Monday, September 20, 2010

Never Let Me Go

This movie has been dividing critics for a few weeks. There are folks that really love it and folks that can't stand it. I'm on the "really love it" side, but I think I understand why some people aren't connecting with it. This was my favorite thing I saw this weekend, so without further ado, let's dig into...

Never Let Me Go

This is a movie essentially about death. It's kind of a downer, and it's very British, which is part of the problem I think people have with it. But I'll get into that later. Never Let Me Go is set in an alternate version of our own world, where scientific breakthroughs that our world has not yet made (or at least taken advantage of) have led to significant extensions in human longevity. But we don't hear much about that at first (or really, in much of the rest of the movie). Our concern is to be with Kathy H. and her childhood friends, Tommy and Ruth.

Kathy, Tommy, and Ruth attend a kind of boarding school called Hailsham. It looks like most other boarding schools, but there's something a bit different about it. Their new teacher explains to them the conceit that frames the film. These children are not like other children. They cannot grow up and be anything they want to be. They were created for a specific purpose. They will be adults, but not for very long. After they leave school, they will begin their "donations," and when their bodies can no longer sustain themselves, they will achieve "completion." In our own terms, these children have been cloned in order to provide organs for transplants. They are kept alive as long as possible, through as many organ removal surgeries as their bodies can handle, until they die, after which presumably the remainder of their organs are kept for future use. The teacher who tells the children this is either fired or abruptly leaves the school, but she is not really telling the children anything they don't already know.

See, unlike a lot of these "clone farm" plots, and there are several, where people are being raised in order for their organs to be harvested, these children are not being lied to. They are fully aware of what is in store for them, and that they will not live long past the age of thirty. They accept this and make no effort to fight it. They don't even seem to think of themselves as being the same as their "originals." They go to school and are never allowed to leave the property until they are 18, when they move to living facilities with others like themselves and await their notice for the first donation, after which they will be moved to a kind of hospital. They have an option to apply to be "Carers," which is not a medical position but rather one of moral support for someone through their donation process.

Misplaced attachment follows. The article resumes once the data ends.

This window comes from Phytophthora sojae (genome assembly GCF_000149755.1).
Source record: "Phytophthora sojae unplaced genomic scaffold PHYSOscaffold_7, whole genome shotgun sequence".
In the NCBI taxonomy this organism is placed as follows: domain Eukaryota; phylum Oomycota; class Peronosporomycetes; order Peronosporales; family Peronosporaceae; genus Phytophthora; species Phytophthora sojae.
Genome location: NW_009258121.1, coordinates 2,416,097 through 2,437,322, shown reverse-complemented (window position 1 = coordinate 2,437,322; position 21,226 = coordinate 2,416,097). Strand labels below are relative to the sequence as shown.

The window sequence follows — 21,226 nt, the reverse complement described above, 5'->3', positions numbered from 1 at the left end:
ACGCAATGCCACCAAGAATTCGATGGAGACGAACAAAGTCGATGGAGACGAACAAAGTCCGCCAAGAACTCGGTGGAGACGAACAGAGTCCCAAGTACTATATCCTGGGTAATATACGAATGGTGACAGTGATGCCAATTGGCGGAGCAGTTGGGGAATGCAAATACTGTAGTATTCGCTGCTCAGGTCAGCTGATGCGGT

There is a sweet romance at the center of the film. Kathy and Tommy are childhood sweethearts, but Ruth comes between them and instead she and Tommy are the couple for several years. This is actually maybe my favorite performance that I've seen from Keira Knightley (who plays Ruth). It's refreshing to see her play kind of a bad girl - well, not bad exactly, but our sympathies are not really with her, at least in the love triangle plot. I'm becoming more and more intrigued by Andrew Garfield, who plays Tommy. I first took notice of him in the extraordinary Red Riding 1974, and his is supposedly one of the strongest among several strong performances in the upcoming The Social Network; and of course he's going to be a much bigger deal soon, when he takes on the red and blue tights of Spiderman. He's pretty wonderful here. His character as a child is very angry and prone to bouts of rage, but these urges are subdued as he gets older, which makes his one last outburst at a key moment in the film that much more emotional.

The jewel in the crown, though, as might be expected, is new Hollywood "It" girl Carey Mulligan, who plays Kathy. She gives the film its soul and there's such an understated peace to her performance that I found really moving. She makes the most of her circumstances and does try to get a deferral for the start of her donations, but she has accepted her fate. The realization she eventually has that makes up the last lines of the film is pretty staggeringly beautiful. I have to give props, too, to Isobel Meikle-Small, who plays young Kathy. Not only does she physically resemble Mulligan quite uncannily, she also gives a pretty great (and not child-actor-y) performance.

Whether you like this movie or not is probably going to depend on a couple of things. First, I think younger people may have a hard time identifying with this movie. The theme of death and coming to the end of one's life is one that is probably more easily accepted and relatable to older viewers. Second, this movie is most definitely British - not just in setting and regarding the cast, but in terms of tone. There is a distinct "stiff upper lip" reserve about it that I think a lot of Americans are put off by or at least have trouble connecting with. I noticed something similar in people who didn't like Gosford Park, another movie that is English Liek Woah. I think people want it to be more dramatic and conflict-heavy, but that's just not the point of this story. It's not that there's no conflict, obviously, but I think a lot of people just don't buy the quiet acceptance. That's totally their prerogative, but I don't share that opinion.

Very, very good movie. I wish it every success as it traverses the dangerous waters of Oscar season, and I have no doubt we'll still be talking about it when those awards roll around.

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